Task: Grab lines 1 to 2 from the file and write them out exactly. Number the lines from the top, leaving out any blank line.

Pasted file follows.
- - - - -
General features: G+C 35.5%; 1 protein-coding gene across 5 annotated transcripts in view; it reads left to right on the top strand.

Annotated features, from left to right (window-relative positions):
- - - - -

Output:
General features: G+C 35.5%; 1 protein-coding gene across 5 annotated transcripts in view; it reads left to right on the top strand.

Annotated features, from left to right (window-relative positions):